Kanchipuram

Definition

Mark Cartwright
by
published on 24 July 2015
Kailasanatha Temple, Kanchipuram (by Balaji Shankar Venkatachari)

Kanchipuram (sometimes simply called Kanchi or Kanci) is an ancient city in the Tamil Nadu region of southern India. Once a capital of the Pallava dynasty, Kanchipuram was also a noted centre of learning for Tamil and Sanskrit scholars. Known as ‘the religious capital of the South’ its early 8th century CE Kailasanatha temple is one of the most impressive structures surviving from ancient India.

Historical Overview

The city was at one time the capital of the Pallavas (4th to 9th centuries CE). Kanchipuram fell to King Pulakesin II (r. 610-642 CE) in the 7th century CE when this powerful Early Western Calukya ruler defeated Harsa of Kanauj. Falling again into Pallava hands it was recaptured by the Calukya ruler Vikramaditya II (r. 733-746 CE) and a contemporary inscription at the site records this victory. Kanchi was also the home of the famous 6th century CE poet Bharavi who wrote the Kiratarjuniya and the famous 11th to 12th century CE Hindu philosopher Ramanuja. Still today an important religious centre, the site has over 120 temples and is also noted for its production of fine silk saris. 

Remove Ads

Advertisement

The Kailasanatha is one of the largest and most ornate ancient temples in the whole of India. 

Kailasanatha Temple

The Kailasanatha (or Rajasimhesvara) is one of the largest and most ornate ancient temples in the whole of India. Built by the Pallava king Rajasimha (reign c. 695-722 CE and otherwise known as Narasimhavarman II) it is dedicated to the Hindu god Shiva. The sandstone structure is enclosed within a highly decorative wall which has interior niches forming 58 separate shrines containing figures of Shiva, Parvati, and Skanda. The shrines also have traces of colourful murals, now lost.

The western side of the perimeter wall once had an early barrel-vaulted gopura or monumental gate but the now principal entrance is dominated by the Mahendravarmesvara, which is actually a shrine not a gate. Named after Rajasimha’s son, it contains a large sacred linga (phallus). The placement of this shrine and the memorial shrines actually outside the compound on the east side are unique in Hindu architecture. The entrance to the temple building itself is composed of the typical columned porch, the mandapa, which is open on four sides and now connected to the temple proper by a more modern six-columned hall.

Kailasanatha Temple, Kanchipuram, India

The Kailasanatha has one of the largest and most complex towers (vimana) anywhere. The inner sacred shrine (garbhagriha) has a circumambulatory passage for worshippers to ritually walk around it. The three exterior walls of the garbhagriha have seven lesser shrines placed around them and each contains an image of Shiva. The whole of the exterior of the temple is covered in a mass of relief sculpture, notably of rearing lions (yalis), Nandis, attendants of Shiva (ganas), Shiva, and other Hindu deities.

Remove Ads

Advertisement

Vaikunthaperumal Temple

Unusually for a Pallava temple the Vaikunthaperumal, built by Nandivarman II in the late 8th century CE, is dedicated to Vishnu. It is one of the latest surviving temples built by the Pallavas. Again dominated by a huge tower, the temple is also exceptional for its triple shrine, one on each story and each containing an image of Vishnu. A mandapa with eight columns leads to the sacred shrines within where there are two circumambulatory passages on the first floor. The interior walls of the temple are decorated with relief sculpture depicting scenes from the history of the Pallava dynasty.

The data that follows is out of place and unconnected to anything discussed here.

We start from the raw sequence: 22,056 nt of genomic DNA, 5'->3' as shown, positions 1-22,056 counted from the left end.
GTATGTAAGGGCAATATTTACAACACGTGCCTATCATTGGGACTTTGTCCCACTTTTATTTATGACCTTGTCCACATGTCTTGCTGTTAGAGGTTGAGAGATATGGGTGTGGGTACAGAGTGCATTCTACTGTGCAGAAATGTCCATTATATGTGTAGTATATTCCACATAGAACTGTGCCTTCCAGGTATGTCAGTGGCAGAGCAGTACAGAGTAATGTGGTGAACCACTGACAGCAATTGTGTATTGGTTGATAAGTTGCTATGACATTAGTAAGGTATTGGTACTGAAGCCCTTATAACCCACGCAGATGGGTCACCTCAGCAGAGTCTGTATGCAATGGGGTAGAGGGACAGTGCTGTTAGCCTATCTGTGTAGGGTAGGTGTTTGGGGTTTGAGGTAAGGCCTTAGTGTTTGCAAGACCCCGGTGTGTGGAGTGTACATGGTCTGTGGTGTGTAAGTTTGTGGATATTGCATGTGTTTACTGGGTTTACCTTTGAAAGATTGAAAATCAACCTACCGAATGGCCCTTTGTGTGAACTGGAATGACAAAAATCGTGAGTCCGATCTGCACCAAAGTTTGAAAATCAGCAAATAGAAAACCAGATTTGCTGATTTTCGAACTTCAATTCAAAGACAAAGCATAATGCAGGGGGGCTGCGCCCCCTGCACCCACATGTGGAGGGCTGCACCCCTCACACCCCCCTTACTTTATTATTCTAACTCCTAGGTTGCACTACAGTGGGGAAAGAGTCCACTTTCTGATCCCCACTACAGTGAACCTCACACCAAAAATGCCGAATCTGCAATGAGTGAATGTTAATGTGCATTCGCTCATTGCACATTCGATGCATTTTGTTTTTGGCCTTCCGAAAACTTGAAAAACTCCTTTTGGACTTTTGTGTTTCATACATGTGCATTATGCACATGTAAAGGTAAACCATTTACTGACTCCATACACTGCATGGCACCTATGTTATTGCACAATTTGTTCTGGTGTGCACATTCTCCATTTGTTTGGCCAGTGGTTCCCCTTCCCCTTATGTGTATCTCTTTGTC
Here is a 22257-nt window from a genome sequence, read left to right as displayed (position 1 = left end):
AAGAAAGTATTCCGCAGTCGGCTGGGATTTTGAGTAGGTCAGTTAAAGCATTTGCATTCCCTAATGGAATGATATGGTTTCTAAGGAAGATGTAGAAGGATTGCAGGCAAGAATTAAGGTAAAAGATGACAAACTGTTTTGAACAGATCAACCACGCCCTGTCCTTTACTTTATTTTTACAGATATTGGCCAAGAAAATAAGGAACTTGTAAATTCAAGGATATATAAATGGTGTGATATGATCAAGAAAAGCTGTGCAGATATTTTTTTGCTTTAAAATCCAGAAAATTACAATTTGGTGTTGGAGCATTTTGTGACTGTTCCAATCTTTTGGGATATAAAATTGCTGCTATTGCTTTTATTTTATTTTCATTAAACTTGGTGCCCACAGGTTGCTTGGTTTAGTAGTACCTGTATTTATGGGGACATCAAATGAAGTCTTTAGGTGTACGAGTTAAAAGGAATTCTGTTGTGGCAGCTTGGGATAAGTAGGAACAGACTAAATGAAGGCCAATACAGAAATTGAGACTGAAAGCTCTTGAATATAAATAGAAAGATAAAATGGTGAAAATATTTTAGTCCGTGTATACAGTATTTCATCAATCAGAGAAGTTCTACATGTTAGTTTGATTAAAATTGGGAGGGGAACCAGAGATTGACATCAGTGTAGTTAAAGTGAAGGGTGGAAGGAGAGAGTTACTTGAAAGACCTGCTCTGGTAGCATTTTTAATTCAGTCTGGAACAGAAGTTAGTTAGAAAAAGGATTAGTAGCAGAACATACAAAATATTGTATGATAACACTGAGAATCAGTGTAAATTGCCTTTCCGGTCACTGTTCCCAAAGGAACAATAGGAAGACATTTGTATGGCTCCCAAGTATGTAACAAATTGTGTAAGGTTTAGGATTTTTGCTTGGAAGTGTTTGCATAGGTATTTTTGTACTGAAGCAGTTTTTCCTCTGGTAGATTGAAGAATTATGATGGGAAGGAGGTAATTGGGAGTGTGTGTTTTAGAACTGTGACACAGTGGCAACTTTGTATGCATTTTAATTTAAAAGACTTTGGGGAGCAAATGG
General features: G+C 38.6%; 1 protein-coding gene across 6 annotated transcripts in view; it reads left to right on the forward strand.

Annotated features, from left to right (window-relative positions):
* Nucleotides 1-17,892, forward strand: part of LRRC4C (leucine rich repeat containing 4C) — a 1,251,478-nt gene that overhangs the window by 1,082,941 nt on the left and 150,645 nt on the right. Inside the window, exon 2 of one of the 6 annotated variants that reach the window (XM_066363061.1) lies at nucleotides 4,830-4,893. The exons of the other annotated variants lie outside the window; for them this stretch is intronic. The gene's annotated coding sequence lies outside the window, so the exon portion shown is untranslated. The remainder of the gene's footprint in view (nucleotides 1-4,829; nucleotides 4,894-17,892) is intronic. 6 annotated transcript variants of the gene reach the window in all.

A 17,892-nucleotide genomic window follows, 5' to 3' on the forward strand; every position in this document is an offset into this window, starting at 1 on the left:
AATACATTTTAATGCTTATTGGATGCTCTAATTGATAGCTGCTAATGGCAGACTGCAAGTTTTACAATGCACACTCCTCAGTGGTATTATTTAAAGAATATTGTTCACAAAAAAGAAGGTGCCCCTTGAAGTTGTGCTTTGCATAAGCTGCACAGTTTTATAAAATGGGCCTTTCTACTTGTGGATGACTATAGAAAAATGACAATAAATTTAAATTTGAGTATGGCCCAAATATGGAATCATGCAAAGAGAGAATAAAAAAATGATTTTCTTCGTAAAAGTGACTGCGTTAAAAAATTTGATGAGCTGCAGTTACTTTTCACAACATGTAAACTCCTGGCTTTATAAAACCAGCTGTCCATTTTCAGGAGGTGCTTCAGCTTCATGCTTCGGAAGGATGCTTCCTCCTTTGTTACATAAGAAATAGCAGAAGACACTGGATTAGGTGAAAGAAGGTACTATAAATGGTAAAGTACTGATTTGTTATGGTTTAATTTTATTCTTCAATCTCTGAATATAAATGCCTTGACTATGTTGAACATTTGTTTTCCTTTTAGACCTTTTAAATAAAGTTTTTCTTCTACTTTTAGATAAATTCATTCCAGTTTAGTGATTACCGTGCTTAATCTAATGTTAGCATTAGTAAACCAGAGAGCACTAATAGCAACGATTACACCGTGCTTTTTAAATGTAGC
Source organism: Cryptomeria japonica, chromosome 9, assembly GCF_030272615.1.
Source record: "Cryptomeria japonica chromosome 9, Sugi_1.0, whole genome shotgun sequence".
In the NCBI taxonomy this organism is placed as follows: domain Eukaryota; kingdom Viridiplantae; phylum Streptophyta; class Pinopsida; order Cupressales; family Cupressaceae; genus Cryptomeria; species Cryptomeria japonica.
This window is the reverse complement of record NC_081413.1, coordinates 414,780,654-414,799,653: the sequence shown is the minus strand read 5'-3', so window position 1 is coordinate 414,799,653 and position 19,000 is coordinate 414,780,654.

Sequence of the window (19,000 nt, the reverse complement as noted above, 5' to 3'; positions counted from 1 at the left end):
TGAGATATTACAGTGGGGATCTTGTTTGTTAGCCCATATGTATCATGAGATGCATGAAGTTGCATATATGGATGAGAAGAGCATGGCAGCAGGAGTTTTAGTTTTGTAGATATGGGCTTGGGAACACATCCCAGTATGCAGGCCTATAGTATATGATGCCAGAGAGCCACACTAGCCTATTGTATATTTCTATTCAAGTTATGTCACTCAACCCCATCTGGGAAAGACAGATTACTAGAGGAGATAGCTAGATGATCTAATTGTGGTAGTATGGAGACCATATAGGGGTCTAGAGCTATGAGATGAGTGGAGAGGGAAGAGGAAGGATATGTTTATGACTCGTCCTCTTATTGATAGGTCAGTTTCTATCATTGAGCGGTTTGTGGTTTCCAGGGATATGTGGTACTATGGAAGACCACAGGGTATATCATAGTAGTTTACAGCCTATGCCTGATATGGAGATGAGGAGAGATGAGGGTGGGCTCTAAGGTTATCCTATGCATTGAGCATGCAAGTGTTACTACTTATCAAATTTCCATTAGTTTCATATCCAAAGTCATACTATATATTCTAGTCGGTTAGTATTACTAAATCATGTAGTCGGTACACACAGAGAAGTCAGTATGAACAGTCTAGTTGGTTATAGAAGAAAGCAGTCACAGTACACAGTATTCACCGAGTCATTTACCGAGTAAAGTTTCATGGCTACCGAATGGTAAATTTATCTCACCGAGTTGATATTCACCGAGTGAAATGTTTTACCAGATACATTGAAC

Vimana, Kailasanatha Temple, Kanchipuram

Other buildings at Kanchipuram include several smaller Pallava shrines of which the Muktesvara and Matangesvara are the biggest. The small Cokkisvara temple dates to the 12th century CE and has been restored. Finally, the Varadaraja temple was built in the early 17th century CE and has a massive gopura and outstanding sculpture on its exterior, notably the rearing lions of its mandapa columns. Besides the abundant sculpture adorning the various monuments of the city several excellent figures of yoginis have survived, typically in greenstone and dating to the 9th and 10th centuries CE.   

Editorial Review This Article has been reviewed for accuracy, reliability and adherence to academic standards prior to publication.

Map



About the Author

Mark Cartwright
Mark is a history writer based in Italy. Surrounded by archaeological sites, his special interests include ancient ceramics, architecture, and mythology. He holds an MA in Political Philosophy and is the Publishing Director at AHE.

Remove Ads

Advertisement

Help us write more

We're a small non-profit organisation run by a handful of volunteers. Each article costs us about $50 in history books as source material, plus editing and server costs. You can help us create even more free articles for as little as $5 per month, and we'll give you an ad-free experience to thank you! Become a Member

Recommended Books

 

Cite This Work

APA Style

Cartwright, M. (2015, July 24). Kanchipuram. Ancient History Encyclopedia. Retrieved from https://www.ancient.eu/Kanchipuram/

Chicago Style

Cartwright, Mark. "Kanchipuram." Ancient History Encyclopedia. Last modified July 24, 2015. https://www.ancient.eu/Kanchipuram/.

MLA Style

Cartwright, Mark. "Kanchipuram." Ancient History Encyclopedia. Ancient History Encyclopedia, 24 Jul 2015. Web. 18 Dec 2018.

Remove Ads

Advertisement

Remove Ads

Advertisement

Newsletter

Our latest articles delivered to your inbox, once a week:

Are you a...?



Timeless Travels

Timeless Travels Digital Magazine
Remove Ads

Advertisement